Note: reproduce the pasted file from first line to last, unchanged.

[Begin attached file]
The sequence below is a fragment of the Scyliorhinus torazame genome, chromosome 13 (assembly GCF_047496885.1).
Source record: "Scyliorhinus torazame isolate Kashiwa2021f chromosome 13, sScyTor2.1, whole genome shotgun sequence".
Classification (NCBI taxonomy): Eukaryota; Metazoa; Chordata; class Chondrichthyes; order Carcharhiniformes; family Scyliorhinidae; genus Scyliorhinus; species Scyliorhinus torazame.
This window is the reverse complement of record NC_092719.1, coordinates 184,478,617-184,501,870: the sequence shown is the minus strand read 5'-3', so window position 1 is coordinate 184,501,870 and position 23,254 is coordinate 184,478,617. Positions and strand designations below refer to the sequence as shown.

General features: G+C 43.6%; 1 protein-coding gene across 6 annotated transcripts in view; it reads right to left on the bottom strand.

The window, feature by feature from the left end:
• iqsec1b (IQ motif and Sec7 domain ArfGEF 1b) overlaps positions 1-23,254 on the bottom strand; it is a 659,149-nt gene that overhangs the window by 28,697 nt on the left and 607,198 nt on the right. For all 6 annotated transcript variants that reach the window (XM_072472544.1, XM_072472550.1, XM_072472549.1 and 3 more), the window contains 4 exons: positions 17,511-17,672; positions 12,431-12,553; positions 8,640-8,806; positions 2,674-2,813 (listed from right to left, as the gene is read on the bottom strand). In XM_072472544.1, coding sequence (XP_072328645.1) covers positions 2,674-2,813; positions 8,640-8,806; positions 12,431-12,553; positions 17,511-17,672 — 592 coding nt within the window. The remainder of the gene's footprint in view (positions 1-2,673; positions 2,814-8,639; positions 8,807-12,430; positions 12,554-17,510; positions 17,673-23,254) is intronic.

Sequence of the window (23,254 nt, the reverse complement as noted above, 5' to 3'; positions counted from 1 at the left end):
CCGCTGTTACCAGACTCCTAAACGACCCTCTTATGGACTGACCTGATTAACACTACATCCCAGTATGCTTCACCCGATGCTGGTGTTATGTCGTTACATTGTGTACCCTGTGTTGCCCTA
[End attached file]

The sequence below is a fragment of the Scyliorhinus torazame genome, chromosome 13 (assembly GCF_047496885.1).
Source record: "Scyliorhinus torazame isolate Kashiwa2021f chromosome 13, sScyTor2.1, whole genome shotgun sequence".
Classification (NCBI taxonomy): Eukaryota; Metazoa; Chordata; class Chondrichthyes; order Carcharhiniformes; family Scyliorhinidae; genus Scyliorhinus; species Scyliorhinus torazame.
This window is the reverse complement of record NC_092719.1, coordinates 184,478,617-184,501,870: the sequence shown is the minus strand read 5'-3', so window position 1 is coordinate 184,501,870 and position 23,254 is coordinate 184,478,617. Positions and strand designations below refer to the sequence as shown.

General features: G+C 43.6%; 1 protein-coding gene across 6 annotated transcripts in view; it reads right to left on the bottom strand.

The window, feature by feature from the left end:
• iqsec1b (IQ motif and Sec7 domain ArfGEF 1b) overlaps positions 1-23,254 on the bottom strand; it is a 659,149-nt gene that overhangs the window by 28,697 nt on the left and 607,198 nt on the right. For all 6 annotated transcript variants that reach the window (XM_072472544.1, XM_072472550.1, XM_072472549.1 and 3 more), the window contains 4 exons: positions 17,511-17,672; positions 12,431-12,553; positions 8,640-8,806; positions 2,674-2,813 (listed from right to left, as the gene is read on the bottom strand). In XM_072472544.1, coding sequence (XP_072328645.1) covers positions 2,674-2,813; positions 8,640-8,806; positions 12,431-12,553; positions 17,511-17,672 — 592 coding nt within the window. The remainder of the gene's footprint in view (positions 1-2,673; positions 2,814-8,639; positions 8,807-12,430; positions 12,554-17,510; positions 17,673-23,254) is intronic.

Sequence of the window (23,254 nt, the reverse complement as noted above, 5' to 3'; positions counted from 1 at the left end):
CCGCTGTTACCAGACTCCTAAACGACCCTCTTATGGACTGACCTGATTAACACTACATCCCAGTATGCTTCACCCGATGCTGGTGTTATGTCGTTACATTGTGTACCCTGTGTTGCCCTA